For example, let’s say you design an efficient PO authorization process. What happens when the authorizer is on vacation for two weeks and critical purchases are backlogged? Perhaps you modify your PO process to add a condition that if after two days a response is not given by the primary authorizer, the PO is escalated and sent to another manager for approval. Process automation technology like TaskCentre can easily handle dynamic processes and what-if scenarios just like this.
Process and Workflow Automation Technology
The other point I wanted to make was that as well as refining by starting down the path of automating these process clients often find so many more areas of the organization that can benefit and start using the solution there.
Time and again, we’ve seen first-hand how automation technology like TaskCentre totally transforms operational efficiency and profitability for our clients. And once they start down the path of automating manual processes, clients often find so many more areas of benefit to the organization leveraging the same technology.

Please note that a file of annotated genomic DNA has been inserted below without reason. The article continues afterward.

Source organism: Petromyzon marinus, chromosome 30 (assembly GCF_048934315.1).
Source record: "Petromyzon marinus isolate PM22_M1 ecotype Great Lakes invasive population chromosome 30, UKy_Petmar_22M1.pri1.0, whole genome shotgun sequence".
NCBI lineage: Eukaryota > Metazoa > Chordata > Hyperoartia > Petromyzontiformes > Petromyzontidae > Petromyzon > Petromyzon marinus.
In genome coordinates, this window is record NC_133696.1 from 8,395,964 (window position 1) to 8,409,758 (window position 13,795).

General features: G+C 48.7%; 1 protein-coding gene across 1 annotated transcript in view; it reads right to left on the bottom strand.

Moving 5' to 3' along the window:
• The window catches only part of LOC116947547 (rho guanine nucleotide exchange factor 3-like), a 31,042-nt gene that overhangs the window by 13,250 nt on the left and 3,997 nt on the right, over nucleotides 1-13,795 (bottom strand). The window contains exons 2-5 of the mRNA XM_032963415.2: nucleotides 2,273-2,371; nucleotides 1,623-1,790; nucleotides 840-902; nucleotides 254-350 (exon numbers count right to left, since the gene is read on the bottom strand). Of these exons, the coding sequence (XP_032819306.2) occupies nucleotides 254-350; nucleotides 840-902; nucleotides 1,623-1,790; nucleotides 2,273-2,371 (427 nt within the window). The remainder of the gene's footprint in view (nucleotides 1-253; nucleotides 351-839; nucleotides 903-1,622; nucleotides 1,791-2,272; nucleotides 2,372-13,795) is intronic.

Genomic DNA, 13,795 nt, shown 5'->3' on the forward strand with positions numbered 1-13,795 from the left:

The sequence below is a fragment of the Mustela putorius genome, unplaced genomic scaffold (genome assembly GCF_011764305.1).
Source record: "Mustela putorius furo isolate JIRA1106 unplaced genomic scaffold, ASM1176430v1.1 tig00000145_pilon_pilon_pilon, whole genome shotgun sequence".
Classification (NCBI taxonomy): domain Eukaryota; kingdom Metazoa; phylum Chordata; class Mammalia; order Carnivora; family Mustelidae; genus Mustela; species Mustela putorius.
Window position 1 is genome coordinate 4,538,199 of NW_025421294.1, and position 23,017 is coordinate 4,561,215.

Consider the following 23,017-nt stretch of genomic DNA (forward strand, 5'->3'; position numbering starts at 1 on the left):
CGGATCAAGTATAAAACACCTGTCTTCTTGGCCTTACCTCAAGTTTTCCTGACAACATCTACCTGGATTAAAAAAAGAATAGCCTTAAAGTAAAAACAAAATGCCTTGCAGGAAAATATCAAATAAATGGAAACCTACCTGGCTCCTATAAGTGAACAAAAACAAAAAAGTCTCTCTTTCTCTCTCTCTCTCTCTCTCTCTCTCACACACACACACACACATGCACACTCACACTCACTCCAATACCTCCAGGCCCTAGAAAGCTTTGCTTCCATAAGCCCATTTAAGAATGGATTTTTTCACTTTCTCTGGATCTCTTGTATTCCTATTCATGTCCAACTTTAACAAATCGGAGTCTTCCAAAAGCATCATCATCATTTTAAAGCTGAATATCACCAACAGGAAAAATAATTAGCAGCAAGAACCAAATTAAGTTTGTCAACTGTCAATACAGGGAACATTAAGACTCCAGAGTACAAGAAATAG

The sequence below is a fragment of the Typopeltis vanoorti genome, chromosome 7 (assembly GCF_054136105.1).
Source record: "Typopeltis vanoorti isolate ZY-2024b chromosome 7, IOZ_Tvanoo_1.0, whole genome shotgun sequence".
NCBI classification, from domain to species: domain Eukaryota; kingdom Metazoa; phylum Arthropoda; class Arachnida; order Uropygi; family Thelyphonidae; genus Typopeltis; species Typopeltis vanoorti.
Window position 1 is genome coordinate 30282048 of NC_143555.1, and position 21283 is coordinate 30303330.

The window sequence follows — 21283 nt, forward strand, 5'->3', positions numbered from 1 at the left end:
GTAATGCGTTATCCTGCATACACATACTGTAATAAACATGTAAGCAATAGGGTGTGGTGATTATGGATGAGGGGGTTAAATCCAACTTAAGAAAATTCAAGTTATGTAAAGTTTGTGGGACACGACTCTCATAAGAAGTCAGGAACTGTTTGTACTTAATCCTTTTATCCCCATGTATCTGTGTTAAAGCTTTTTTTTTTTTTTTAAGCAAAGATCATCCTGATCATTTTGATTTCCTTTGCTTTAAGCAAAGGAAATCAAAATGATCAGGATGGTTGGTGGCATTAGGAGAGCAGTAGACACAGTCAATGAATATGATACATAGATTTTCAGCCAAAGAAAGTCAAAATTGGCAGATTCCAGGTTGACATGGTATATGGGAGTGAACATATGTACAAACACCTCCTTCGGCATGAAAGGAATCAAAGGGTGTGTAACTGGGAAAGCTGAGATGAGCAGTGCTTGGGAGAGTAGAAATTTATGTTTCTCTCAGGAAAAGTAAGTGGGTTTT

Case Study: Hatch
Discover how Hatch works with Fisher Technology and TaskCentre to automate over 150 manual processes to eliminate administrative burden, improve employee productivity, and reduce labor costs.
Business Benefits Delivered:
- Significant increase in employee productivity
- Automated monitoring and enforcement of data quality procedures
- Proactive monitoring and reporting on business exceptions
- Reduction in everyday operational costs
- Automation of report creation and distribution
- Proven platform for drag and drop application integration
This article is inspired by and compliments of Nicole Laurier, VP of Sales & Marketing at Fisher Technology, read more.